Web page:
Ideas for microprojects

The following are just ideas. Any small code-related change would be suitable. Just remember to keep the change small! It is much better for you to finish a small but complete change than to try something too ambitious and not get it done.

Allow “-“ as a short-hand for “@{-1}” in more places.

Pick one command that operates on branch names. Teach it the “-“ shorthand that stands for “the branch we were previously on”, like we did for “git merge -“ sometime after we introduced “git checkout -“. Cf. $gmane/230828

Use unsigned integral type for collection of bits.

Pick one field of a structure that (1) is of signed integral type and (2) is used as a collection of multiple bits. Discuss if there is a good reason why it has to be a signed integral field and change it to an unsigned type otherwise. Cf. $gmane/263751

Move ~/.git-credential-cache to ~/.cache/git

Most of git dotfiles can be located, at the user’s option, in ~/. or in ~/.config/git/, following the [XDG standard]( ~/.git-credential-cache is still hardcoded as ~/.git-credential-cache, but should allow using the XDG directory layout too as ~/.cache/git/credential, possibly modified by $XDG_CONFIG_HOME and $XDG_CACHE_HOME).

The suggested approach is:

Even though the amount of code to write is small, these projects involve a lot of prior work to understand the specification and deal with all potential corner-cases.

Add configuration options for some commonly used command-line options

This includes:

Many have already been added (e.g. “git am -3” in e97a5e7).

Some people always run the command with these options, and would prefer to be able to activate them by default in ~/.gitconfig.

Add more builtin patterns for userdiff

“git diff” shows the function name corresponding to each hunk after the @@ … @@ line. For common languages (C, HTML, Ada, Matlab, …), the way to find the function name is built-in Git’s source code as regular expressions (see userdiff.c). A few languages are common enough to deserve a built-in driver, but are not yet recognized. For example, CSS, shell.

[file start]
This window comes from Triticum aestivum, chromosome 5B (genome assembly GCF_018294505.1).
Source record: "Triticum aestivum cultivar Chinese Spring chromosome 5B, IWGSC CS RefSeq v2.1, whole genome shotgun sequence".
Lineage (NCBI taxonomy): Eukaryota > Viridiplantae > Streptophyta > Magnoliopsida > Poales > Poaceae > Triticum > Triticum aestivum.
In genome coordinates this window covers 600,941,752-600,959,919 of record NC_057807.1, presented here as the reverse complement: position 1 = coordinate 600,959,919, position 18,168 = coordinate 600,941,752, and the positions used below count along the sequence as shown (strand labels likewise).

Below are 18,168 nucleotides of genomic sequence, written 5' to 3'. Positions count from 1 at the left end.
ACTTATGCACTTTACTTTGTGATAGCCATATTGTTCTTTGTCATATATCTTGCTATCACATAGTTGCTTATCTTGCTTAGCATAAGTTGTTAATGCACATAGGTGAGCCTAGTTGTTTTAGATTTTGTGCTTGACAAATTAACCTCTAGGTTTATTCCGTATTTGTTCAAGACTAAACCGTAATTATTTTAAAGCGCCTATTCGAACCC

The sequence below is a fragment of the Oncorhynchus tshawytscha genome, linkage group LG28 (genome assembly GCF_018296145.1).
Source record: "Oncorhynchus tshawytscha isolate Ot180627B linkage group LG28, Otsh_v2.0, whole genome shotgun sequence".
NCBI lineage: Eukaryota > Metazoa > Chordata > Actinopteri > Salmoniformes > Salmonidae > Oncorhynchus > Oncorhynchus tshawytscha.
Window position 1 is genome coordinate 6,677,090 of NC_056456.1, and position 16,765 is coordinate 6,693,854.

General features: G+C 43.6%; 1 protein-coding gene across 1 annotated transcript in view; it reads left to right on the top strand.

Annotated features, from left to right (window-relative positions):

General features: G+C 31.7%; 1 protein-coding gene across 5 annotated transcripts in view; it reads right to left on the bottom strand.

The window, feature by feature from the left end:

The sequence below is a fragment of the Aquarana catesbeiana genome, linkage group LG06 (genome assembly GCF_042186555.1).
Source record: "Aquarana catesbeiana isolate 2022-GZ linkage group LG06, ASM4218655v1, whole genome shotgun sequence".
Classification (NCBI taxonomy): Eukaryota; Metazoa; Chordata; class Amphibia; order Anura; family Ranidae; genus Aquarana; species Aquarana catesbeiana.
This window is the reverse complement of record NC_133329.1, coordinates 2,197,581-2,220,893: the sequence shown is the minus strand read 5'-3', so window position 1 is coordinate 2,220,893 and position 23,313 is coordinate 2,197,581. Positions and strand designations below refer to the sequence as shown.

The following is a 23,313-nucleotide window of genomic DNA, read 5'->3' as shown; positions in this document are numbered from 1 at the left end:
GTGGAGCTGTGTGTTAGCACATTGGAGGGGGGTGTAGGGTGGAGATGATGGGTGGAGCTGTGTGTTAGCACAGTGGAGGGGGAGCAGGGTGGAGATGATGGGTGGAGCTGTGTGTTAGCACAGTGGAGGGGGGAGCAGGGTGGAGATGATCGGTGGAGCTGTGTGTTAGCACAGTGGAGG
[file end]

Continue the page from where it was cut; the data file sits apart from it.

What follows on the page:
This project requires a very good knowledge of regular expressions.

Make “git tag --contains <id>” less chatty if is invalid

git tag --contains prints the whole help text if is invalid. It should only show the error message instead. Cf. $gmane/284328

Make upload-pack and receive-pack use the parse-options api

These still use a hand-rolled option parser, which can be replaced by using the parse-options api. Each of these files can be a microproject of its own.

Git CI Improvements 1

Automated testing is an important safety net for complex software such as Git. This micro project is about to improve the Git Travis CI integration.

Investigate if we can trigger Coverity static code analysis for the Git master and maint branch (hint: Stefan Beller already looked into this). Start here:

Git CI Improvements 2

Automated testing is an important safety net for complex software such as Git. This micro project is about to improve the Git Travis CI integration.

Investigate if we can enable and run Clang static code analysis for the master and maint branch.

Git CI Improvements 3